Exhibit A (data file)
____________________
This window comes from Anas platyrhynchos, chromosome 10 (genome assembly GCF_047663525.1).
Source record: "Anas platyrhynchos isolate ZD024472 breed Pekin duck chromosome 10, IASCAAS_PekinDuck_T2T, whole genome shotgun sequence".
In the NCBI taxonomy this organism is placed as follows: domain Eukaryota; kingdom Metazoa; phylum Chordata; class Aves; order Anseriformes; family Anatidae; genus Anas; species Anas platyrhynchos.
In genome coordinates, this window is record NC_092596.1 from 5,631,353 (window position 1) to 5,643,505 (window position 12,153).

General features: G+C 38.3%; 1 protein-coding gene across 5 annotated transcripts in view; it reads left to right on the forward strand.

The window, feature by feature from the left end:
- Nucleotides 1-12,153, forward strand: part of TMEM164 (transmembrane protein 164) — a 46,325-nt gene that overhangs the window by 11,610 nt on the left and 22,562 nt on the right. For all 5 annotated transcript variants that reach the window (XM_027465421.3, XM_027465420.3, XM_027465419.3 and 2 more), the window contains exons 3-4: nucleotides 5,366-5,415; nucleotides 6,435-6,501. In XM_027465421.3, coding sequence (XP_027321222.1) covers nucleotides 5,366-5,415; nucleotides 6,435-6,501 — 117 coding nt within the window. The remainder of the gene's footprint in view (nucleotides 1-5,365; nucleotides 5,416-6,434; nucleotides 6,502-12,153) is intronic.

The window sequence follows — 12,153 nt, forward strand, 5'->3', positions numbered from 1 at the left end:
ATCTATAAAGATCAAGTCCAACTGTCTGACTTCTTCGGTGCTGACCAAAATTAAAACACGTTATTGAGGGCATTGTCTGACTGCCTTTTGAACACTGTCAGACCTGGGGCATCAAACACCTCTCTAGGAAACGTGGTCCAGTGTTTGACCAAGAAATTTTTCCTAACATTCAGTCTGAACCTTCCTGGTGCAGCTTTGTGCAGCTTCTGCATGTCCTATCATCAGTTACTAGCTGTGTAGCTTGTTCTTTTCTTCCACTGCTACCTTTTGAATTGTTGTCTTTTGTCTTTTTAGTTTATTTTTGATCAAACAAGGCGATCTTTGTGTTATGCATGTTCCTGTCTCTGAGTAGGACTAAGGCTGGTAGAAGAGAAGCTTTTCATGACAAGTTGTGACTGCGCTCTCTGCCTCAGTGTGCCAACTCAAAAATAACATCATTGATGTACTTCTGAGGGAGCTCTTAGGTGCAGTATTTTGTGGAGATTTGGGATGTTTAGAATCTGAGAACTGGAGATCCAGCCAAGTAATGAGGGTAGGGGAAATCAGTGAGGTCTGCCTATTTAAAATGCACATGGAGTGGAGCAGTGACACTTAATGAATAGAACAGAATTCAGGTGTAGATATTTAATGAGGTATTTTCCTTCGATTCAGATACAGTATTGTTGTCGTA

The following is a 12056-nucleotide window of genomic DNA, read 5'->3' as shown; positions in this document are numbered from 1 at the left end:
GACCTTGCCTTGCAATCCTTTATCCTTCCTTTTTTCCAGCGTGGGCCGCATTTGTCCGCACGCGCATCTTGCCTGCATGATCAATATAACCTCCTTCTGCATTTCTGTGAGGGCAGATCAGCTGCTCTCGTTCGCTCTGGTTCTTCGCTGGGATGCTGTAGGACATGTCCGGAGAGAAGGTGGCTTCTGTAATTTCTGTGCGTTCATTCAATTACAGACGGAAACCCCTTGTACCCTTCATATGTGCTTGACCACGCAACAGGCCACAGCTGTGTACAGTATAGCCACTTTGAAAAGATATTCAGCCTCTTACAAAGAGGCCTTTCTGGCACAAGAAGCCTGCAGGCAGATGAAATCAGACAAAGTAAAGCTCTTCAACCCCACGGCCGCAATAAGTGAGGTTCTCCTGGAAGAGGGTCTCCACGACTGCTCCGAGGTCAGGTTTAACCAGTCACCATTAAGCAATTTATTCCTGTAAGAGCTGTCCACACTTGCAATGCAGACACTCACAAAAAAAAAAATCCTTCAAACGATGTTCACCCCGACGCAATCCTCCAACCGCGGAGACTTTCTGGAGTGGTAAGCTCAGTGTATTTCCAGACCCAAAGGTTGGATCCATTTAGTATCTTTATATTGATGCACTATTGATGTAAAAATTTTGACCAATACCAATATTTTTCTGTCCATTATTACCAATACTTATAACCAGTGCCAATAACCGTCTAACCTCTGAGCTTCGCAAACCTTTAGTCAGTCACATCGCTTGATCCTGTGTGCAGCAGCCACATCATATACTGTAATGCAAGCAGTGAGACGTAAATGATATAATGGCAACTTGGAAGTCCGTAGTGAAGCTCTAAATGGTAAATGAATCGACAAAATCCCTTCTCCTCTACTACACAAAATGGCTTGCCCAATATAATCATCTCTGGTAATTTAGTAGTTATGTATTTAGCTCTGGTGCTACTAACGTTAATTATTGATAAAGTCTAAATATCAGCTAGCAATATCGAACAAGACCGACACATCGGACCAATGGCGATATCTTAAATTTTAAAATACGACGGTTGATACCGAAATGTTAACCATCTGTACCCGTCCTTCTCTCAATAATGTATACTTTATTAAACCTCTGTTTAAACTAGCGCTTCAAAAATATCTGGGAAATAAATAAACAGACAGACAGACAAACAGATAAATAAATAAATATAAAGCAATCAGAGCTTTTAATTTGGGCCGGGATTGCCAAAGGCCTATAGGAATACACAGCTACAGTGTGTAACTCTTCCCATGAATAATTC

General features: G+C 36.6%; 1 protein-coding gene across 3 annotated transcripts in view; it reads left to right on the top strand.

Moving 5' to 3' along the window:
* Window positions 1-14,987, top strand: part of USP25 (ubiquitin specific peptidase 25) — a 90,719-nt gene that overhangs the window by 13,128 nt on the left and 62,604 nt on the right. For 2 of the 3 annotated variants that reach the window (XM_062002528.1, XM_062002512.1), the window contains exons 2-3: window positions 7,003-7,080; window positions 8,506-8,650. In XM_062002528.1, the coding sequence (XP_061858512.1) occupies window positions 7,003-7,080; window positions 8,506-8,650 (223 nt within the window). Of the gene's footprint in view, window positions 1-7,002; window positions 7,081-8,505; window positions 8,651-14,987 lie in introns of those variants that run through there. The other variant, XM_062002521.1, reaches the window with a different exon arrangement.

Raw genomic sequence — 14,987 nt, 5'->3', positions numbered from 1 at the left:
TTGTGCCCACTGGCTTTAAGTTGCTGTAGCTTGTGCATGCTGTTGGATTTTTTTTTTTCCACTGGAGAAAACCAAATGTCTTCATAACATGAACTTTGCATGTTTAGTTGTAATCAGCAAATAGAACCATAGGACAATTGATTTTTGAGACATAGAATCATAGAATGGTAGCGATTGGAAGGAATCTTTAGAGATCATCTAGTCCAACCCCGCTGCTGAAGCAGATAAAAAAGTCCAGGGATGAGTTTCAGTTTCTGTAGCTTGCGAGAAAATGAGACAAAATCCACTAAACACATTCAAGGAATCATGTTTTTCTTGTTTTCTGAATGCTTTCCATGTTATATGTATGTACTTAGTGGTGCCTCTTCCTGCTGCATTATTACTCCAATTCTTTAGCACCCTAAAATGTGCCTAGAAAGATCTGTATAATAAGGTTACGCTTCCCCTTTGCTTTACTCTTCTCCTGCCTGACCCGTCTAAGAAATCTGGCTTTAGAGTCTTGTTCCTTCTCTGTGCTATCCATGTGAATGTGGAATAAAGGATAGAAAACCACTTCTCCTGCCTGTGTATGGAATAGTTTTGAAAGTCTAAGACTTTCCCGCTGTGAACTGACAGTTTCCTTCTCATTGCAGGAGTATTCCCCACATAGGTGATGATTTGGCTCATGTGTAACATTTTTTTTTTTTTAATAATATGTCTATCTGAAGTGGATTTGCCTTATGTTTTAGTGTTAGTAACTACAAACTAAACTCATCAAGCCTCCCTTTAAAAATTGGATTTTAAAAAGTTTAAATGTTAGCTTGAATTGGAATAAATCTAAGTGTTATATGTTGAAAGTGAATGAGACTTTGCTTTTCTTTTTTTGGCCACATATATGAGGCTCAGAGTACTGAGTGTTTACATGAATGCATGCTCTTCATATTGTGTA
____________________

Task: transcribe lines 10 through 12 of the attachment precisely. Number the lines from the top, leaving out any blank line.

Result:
The following is a 12056-nucleotide window of genomic DNA, read 5'->3' as shown; positions in this document are numbered from 1 at the left end:
GACCTTGCCTTGCAATCCTTTATCCTTCCTTTTTTCCAGCGTGGGCCGCATTTGTCCGCACGCGCATCTTGCCTGCATGATCAATATAACCTCCTTCTGCATTTCTGTGAGGGCAGATCAGCTGCTCTCGTTCGCTCTGGTTCTTCGCTGGGATGCTGTAGGACATGTCCGGAGAGAAGGTGGCTTCTGTAATTTCTGTGCGTTCATTCAATTACAGACGGAAACCCCTTGTACCCTTCATATGTGCTTGACCACGCAACAGGCCACAGCTGTGTACAGTATAGCCACTTTGAAAAGATATTCAGCCTCTTACAAAGAGGCCTTTCTGGCACAAGAAGCCTGCAGGCAGATGAAATCAGACAAAGTAAAGCTCTTCAACCCCACGGCCGCAATAAGTGAGGTTCTCCTGGAAGAGGGTCTCCACGACTGCTCCGAGGTCAGGTTTAACCAGTCACCATTAAGCAATTTATTCCTGTAAGAGCTGTCCACACTTGCAATGCAGACACTCACAAAAAAAAAAATCCTTCAAACGATGTTCACCCCGACGCAATCCTCCAACCGCGGAGACTTTCTGGAGTGGTAAGCTCAGTGTATTTCCAGACCCAAAGGTTGGATCCATTTAGTATCTTTATATTGATGCACTATTGATGTAAAAATTTTGACCAATACCAATATTTTTCTGTCCATTATTACCAATACTTATAACCAGTGCCAATAACCGTCTAACCTCTGAGCTTCGCAAACCTTTAGTCAGTCACATCGCTTGATCCTGTGTGCAGCAGCCACATCATATACTGTAATGCAAGCAGTGAGACGTAAATGATATAATGGCAACTTGGAAGTCCGTAGTGAAGCTCTAAATGGTAAATGAATCGACAAAATCCCTTCTCCTCTACTACACAAAATGGCTTGCCCAATATAATCATCTCTGGTAATTTAGTAGTTATGTATTTAGCTCTGGTGCTACTAACGTTAATTATTGATAAAGTCTAAATATCAGCTAGCAATATCGAACAAGACCGACACATCGGACCAATGGCGATATCTTAAATTTTAAAATACGACGGTTGATACCGAAATGTTAACCATCTGTACCCGTCCTTCTCTCAATAATGTATACTTTATTAAACCTCTGTTTAAACTAGCGCTTCAAAAATATCTGGGAAATAAATAAACAGACAGACAGACAAACAGATAAATAAATAAATATAAAGCAATCAGAGCTTTTAATTTGGGCCGGGATTGCCAAAGGCCTATAGGAATACACAGCTACAGTGTGTAACTCTTCCCATGAATAATTC

General features: G+C 36.6%; 1 protein-coding gene across 3 annotated transcripts in view; it reads left to right on the top strand.